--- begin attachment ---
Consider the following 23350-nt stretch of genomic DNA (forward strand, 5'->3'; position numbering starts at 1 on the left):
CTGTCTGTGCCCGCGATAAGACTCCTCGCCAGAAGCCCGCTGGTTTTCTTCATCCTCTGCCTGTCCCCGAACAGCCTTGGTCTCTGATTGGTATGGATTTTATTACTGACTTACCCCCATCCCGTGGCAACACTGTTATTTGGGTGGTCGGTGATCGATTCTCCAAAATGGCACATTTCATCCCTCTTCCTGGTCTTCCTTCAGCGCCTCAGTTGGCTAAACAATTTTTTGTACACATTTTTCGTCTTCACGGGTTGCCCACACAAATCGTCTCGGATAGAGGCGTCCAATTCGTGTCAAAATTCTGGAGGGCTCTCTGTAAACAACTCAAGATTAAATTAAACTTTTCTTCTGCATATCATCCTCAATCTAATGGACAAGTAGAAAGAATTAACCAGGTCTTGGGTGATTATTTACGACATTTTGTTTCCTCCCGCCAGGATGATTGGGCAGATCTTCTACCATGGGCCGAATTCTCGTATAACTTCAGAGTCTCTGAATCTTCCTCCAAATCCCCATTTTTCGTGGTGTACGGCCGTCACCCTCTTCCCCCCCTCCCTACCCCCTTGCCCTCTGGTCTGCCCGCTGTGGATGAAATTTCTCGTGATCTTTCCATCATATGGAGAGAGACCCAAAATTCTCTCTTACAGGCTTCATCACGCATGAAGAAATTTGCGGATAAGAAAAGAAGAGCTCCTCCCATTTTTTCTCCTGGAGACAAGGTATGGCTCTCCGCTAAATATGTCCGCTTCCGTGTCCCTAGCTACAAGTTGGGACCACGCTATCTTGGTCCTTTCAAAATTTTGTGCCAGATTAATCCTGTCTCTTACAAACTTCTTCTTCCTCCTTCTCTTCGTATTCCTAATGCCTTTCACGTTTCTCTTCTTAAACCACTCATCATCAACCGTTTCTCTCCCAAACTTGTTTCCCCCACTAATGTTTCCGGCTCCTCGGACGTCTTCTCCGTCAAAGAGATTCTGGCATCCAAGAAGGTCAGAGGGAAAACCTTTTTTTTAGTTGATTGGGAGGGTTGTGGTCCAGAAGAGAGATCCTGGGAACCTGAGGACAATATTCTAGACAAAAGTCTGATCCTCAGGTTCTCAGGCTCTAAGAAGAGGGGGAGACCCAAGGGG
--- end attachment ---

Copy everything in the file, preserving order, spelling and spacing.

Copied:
Consider the following 23350-nt stretch of genomic DNA (forward strand, 5'->3'; position numbering starts at 1 on the left):
CTGTCTGTGCCCGCGATAAGACTCCTCGCCAGAAGCCCGCTGGTTTTCTTCATCCTCTGCCTGTCCCCGAACAGCCTTGGTCTCTGATTGGTATGGATTTTATTACTGACTTACCCCCATCCCGTGGCAACACTGTTATTTGGGTGGTCGGTGATCGATTCTCCAAAATGGCACATTTCATCCCTCTTCCTGGTCTTCCTTCAGCGCCTCAGTTGGCTAAACAATTTTTTGTACACATTTTTCGTCTTCACGGGTTGCCCACACAAATCGTCTCGGATAGAGGCGTCCAATTCGTGTCAAAATTCTGGAGGGCTCTCTGTAAACAACTCAAGATTAAATTAAACTTTTCTTCTGCATATCATCCTCAATCTAATGGACAAGTAGAAAGAATTAACCAGGTCTTGGGTGATTATTTACGACATTTTGTTTCCTCCCGCCAGGATGATTGGGCAGATCTTCTACCATGGGCCGAATTCTCGTATAACTTCAGAGTCTCTGAATCTTCCTCCAAATCCCCATTTTTCGTGGTGTACGGCCGTCACCCTCTTCCCCCCCTCCCTACCCCCTTGCCCTCTGGTCTGCCCGCTGTGGATGAAATTTCTCGTGATCTTTCCATCATATGGAGAGAGACCCAAAATTCTCTCTTACAGGCTTCATCACGCATGAAGAAATTTGCGGATAAGAAAAGAAGAGCTCCTCCCATTTTTTCTCCTGGAGACAAGGTATGGCTCTCCGCTAAATATGTCCGCTTCCGTGTCCCTAGCTACAAGTTGGGACCACGCTATCTTGGTCCTTTCAAAATTTTGTGCCAGATTAATCCTGTCTCTTACAAACTTCTTCTTCCTCCTTCTCTTCGTATTCCTAATGCCTTTCACGTTTCTCTTCTTAAACCACTCATCATCAACCGTTTCTCTCCCAAACTTGTTTCCCCCACTAATGTTTCCGGCTCCTCGGACGTCTTCTCCGTCAAAGAGATTCTGGCATCCAAGAAGGTCAGAGGGAAAACCTTTTTTTTAGTTGATTGGGAGGGTTGTGGTCCAGAAGAGAGATCCTGGGAACCTGAGGACAATATTCTAGACAAAAGTCTGATCCTCAGGTTCTCAGGCTCTAAGAAGAGGGGGAGACCCAAGGGG